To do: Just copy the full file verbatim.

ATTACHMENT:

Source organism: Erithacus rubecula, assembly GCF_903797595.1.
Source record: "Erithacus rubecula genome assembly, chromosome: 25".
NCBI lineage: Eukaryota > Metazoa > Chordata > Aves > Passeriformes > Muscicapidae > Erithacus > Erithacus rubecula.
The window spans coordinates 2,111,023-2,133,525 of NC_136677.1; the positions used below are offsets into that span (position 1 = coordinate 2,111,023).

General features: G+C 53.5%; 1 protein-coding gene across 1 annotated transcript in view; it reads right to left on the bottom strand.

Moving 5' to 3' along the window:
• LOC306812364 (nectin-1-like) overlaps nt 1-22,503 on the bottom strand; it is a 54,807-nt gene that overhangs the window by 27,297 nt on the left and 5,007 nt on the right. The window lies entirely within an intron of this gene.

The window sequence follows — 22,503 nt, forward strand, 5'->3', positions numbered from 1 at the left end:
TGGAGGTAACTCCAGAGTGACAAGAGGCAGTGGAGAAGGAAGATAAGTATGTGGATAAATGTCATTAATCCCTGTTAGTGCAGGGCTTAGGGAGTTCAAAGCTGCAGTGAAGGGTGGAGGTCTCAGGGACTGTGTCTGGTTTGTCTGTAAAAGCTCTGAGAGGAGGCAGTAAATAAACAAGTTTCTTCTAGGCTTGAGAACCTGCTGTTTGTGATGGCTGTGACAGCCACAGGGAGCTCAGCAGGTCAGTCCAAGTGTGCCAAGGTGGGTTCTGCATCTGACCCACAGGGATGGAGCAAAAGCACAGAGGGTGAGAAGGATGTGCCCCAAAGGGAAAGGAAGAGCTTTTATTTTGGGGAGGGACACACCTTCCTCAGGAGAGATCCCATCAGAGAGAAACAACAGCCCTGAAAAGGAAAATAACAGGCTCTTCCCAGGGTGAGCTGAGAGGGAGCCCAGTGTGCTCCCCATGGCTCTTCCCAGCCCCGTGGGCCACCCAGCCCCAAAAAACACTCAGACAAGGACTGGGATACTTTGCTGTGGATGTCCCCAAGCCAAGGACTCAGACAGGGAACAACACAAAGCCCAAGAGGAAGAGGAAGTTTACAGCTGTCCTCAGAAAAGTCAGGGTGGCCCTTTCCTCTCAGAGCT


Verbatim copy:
Source organism: Erithacus rubecula, assembly GCF_903797595.1.
Source record: "Erithacus rubecula genome assembly, chromosome: 25".
NCBI lineage: Eukaryota > Metazoa > Chordata > Aves > Passeriformes > Muscicapidae > Erithacus > Erithacus rubecula.
The window spans coordinates 2,111,023-2,133,525 of NC_136677.1; the positions used below are offsets into that span (position 1 = coordinate 2,111,023).

General features: G+C 53.5%; 1 protein-coding gene across 1 annotated transcript in view; it reads right to left on the bottom strand.

Moving 5' to 3' along the window:
• LOC306812364 (nectin-1-like) overlaps nt 1-22,503 on the bottom strand; it is a 54,807-nt gene that overhangs the window by 27,297 nt on the left and 5,007 nt on the right. The window lies entirely within an intron of this gene.

The window sequence follows — 22,503 nt, forward strand, 5'->3', positions numbered from 1 at the left end:
TGGAGGTAACTCCAGAGTGACAAGAGGCAGTGGAGAAGGAAGATAAGTATGTGGATAAATGTCATTAATCCCTGTTAGTGCAGGGCTTAGGGAGTTCAAAGCTGCAGTGAAGGGTGGAGGTCTCAGGGACTGTGTCTGGTTTGTCTGTAAAAGCTCTGAGAGGAGGCAGTAAATAAACAAGTTTCTTCTAGGCTTGAGAACCTGCTGTTTGTGATGGCTGTGACAGCCACAGGGAGCTCAGCAGGTCAGTCCAAGTGTGCCAAGGTGGGTTCTGCATCTGACCCACAGGGATGGAGCAAAAGCACAGAGGGTGAGAAGGATGTGCCCCAAAGGGAAAGGAAGAGCTTTTATTTTGGGGAGGGACACACCTTCCTCAGGAGAGATCCCATCAGAGAGAAACAACAGCCCTGAAAAGGAAAATAACAGGCTCTTCCCAGGGTGAGCTGAGAGGGAGCCCAGTGTGCTCCCCATGGCTCTTCCCAGCCCCGTGGGCCACCCAGCCCCAAAAAACACTCAGACAAGGACTGGGATACTTTGCTGTGGATGTCCCCAAGCCAAGGACTCAGACAGGGAACAACACAAAGCCCAAGAGGAAGAGGAAGTTTACAGCTGTCCTCAGAAAAGTCAGGGTGGCCCTTTCCTCTCAGAGCT